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Six marriage appeals before 6th Circuit ring familiar bell in Cincinnati

Monday, August 4, 2014
Alphonse Gerhardstein Al Behrman, AP

Attorney Alphonse Gerhardstein, right, during a February 2014 news conference in Cincinnati with several same-sex couples he is representing in a federal civil rights lawsuit over gay marriage rights. The 6th U.S. Circuit Court of Appeals will hear arguments Wednesday, Aug. 6, 2014, in Cincinnati about the constitutionality of marriage bans in Ohio, Michigan, Kentucky and Tennessee. Cincinnati has been the scene before of heated debate over gay rights. (AP Photo/Al Behrman, File)

CincinnatiAl Behrman, AP (File)

In this Tuesday, Nov. 2, 2004 file photo, in Cincinnati, supporters of Issue 3 cheer as early voting results showed voters were going to throw out the city’s 11-year-old ban on gay rights laws.

“Cincinnati became known nationwide as a city with an ‘anti-gay’ law,” The Cincinnati Enquirer stated in a 2004 editorial, saying the “damage has been pervasive and expensive.”

Gay people were leaving town or refusing jobs in Cincinnati, the city lost tens of millions of dollars in convention business from groups who canceled plans, and convention officials said other groups informed them they wouldn’t consider holding conventions here because of the perceived hostility to gay people.

Phil BurressTom Uhlman, AP (File)

Conservative activist and gay marriage opponent Phil Burress, of Citizens for Community Values (CCV), in his Cincinnati office in 2006.

Coming in the aftermath of 2001 race riots that led to a convention boycott over police treatment of blacks, the campaign to repeal the charter amendment added to an image of intolerance.

“I think people decided, ‘That’s really not how we want to see ourselves,'” Gerhardstein said.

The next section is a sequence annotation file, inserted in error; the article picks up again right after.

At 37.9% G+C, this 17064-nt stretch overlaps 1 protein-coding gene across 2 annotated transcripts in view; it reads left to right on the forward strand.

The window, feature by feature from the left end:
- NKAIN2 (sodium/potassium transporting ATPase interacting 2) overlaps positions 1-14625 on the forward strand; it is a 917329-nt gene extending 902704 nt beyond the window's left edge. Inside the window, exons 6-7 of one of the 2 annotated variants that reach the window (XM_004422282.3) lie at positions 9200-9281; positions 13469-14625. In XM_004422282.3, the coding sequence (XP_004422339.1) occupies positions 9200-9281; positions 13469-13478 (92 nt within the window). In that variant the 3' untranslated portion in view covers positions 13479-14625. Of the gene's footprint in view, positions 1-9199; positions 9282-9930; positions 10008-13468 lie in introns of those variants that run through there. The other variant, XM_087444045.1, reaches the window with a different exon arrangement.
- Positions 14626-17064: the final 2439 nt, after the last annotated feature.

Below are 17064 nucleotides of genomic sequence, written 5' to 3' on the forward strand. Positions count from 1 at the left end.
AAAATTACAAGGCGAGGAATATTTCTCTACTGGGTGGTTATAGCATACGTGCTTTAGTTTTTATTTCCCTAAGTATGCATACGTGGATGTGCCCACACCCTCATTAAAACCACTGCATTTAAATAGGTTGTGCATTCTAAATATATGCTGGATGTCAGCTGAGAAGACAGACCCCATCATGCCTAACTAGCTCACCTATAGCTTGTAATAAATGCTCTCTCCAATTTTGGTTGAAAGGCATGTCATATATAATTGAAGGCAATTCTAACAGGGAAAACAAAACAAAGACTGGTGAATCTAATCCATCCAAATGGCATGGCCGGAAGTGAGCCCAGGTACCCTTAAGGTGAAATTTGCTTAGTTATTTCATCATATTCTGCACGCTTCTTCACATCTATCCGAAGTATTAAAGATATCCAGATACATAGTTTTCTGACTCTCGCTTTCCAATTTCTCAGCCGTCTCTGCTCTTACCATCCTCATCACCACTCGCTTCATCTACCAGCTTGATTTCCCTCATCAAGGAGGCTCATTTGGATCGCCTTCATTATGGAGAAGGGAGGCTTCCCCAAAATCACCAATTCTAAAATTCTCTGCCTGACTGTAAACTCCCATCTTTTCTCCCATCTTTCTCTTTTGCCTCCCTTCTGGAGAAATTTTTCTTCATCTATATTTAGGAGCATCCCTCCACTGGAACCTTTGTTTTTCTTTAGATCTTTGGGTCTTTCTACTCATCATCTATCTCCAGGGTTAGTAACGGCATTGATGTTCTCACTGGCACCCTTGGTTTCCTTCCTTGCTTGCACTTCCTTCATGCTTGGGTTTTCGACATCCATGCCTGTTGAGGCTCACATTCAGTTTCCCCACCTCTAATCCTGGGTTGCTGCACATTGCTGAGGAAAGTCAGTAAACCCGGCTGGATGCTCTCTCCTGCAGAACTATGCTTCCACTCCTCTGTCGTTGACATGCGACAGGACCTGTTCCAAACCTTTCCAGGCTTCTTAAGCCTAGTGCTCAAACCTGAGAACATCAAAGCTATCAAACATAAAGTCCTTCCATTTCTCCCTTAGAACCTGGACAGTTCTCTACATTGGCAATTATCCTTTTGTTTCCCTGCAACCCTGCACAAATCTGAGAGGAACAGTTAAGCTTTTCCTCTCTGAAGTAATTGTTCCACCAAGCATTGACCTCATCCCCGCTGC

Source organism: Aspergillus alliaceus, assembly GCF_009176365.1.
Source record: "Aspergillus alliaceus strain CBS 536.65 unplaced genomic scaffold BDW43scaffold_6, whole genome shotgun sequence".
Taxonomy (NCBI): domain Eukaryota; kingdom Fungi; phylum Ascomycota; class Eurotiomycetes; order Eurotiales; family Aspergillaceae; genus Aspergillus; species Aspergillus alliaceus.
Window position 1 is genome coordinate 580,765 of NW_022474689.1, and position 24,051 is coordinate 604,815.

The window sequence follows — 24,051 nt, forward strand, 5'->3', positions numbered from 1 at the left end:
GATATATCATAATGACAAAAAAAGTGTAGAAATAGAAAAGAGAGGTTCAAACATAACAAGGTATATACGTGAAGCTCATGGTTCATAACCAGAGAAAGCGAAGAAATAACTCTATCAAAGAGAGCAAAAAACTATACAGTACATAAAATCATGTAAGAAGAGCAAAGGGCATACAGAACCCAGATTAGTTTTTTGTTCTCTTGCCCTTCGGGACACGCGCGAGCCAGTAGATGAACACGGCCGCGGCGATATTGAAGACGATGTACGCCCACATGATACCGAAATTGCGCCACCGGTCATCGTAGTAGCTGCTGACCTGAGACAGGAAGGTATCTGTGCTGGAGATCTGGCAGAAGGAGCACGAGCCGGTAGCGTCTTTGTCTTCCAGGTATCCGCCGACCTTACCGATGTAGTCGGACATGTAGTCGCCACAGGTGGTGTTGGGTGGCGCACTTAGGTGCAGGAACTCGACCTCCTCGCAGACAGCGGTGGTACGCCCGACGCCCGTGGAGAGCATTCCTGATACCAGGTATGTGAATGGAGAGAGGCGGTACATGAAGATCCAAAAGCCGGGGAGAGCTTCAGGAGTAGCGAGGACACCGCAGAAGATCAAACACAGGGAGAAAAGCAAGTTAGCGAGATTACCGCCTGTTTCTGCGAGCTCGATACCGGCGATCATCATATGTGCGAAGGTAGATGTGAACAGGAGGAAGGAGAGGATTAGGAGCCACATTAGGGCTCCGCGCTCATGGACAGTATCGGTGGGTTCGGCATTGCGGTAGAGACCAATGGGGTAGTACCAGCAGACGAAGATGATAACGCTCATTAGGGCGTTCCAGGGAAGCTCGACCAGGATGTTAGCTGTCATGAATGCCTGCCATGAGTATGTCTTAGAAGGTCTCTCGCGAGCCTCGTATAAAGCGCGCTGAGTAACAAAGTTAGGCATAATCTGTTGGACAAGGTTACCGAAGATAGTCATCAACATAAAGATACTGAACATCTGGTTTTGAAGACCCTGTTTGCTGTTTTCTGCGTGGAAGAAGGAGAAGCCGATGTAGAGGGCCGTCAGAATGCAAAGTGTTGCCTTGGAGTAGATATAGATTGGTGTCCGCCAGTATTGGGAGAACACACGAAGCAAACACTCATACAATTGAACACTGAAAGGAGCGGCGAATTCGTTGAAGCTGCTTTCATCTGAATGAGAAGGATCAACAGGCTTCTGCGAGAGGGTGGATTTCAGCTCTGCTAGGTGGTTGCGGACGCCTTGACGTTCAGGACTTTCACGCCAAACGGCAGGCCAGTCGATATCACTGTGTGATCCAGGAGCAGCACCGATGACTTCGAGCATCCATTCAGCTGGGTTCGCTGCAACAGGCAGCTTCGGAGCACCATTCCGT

Seelbach credits years of door-to-door campaigning, talking to people face-to-face and explaining the need for equal protections. Key business leaders worked together to push for change. Voters supported the 2004 charter repeal, in 2005 Mark Mallory became the first directly elected black mayor, the city hired its first black police chief in 2011, and Seelbach was elected that year and re-elected in 2013.

More subtly, “Star Trek” actor and gay rights advocate George Takei served as grand marshal last year of the city’s popular Oktoberfest Zinzinnati celebration. And Mayor John Cranley recently addressed another area for diversity, launching an initiative aimed at making Cincinnati “the most immigrant-friendly city” in the country.

Meanwhile, people on both sides of the same-sex marriage issue plan demonstrations in Cincinnati this week. A major outdoor rally is planned Tuesday evening in support of gay rights.

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“I think Cincinnati like every other part of Ohio and, quite frankly, every other part of the country has seen a dramatic shift in public opinion,” said former Ohio Gov. Ted Strickland, a Democrat who will speak at that rally. ” … And so I don’t think that we can take what’s happened in the past – even in the rather recent past – and assume that it reflects public attitudes today.”

Burress’ group has urged prayer vigils urging the judges to uphold marriage defined as between a man and a woman. He said during the arguments, people will walk and pray quietly outside the downtown federal court building.

“We’re on the defense,” Burress said. “We’re defending the institution of marriage.”

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